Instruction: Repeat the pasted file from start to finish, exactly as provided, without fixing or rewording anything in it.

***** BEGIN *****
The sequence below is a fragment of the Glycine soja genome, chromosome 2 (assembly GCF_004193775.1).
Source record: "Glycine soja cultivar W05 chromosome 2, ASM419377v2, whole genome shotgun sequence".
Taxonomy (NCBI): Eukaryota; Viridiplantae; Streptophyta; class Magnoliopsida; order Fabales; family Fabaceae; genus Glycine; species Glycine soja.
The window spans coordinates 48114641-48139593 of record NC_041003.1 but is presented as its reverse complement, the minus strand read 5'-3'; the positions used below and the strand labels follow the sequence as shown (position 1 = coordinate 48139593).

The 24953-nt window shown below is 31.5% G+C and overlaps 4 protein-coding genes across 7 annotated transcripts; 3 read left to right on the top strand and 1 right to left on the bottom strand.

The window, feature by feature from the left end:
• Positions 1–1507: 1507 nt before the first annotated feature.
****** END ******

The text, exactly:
The sequence below is a fragment of the Glycine soja genome, chromosome 2 (assembly GCF_004193775.1).
Source record: "Glycine soja cultivar W05 chromosome 2, ASM419377v2, whole genome shotgun sequence".
Taxonomy (NCBI): Eukaryota; Viridiplantae; Streptophyta; class Magnoliopsida; order Fabales; family Fabaceae; genus Glycine; species Glycine soja.
The window spans coordinates 48114641-48139593 of record NC_041003.1 but is presented as its reverse complement, the minus strand read 5'-3'; the positions used below and the strand labels follow the sequence as shown (position 1 = coordinate 48139593).

The 24953-nt window shown below is 31.5% G+C and overlaps 4 protein-coding genes across 7 annotated transcripts; 3 read left to right on the top strand and 1 right to left on the bottom strand.

The window, feature by feature from the left end:
• Positions 1–1507: 1507 nt before the first annotated feature.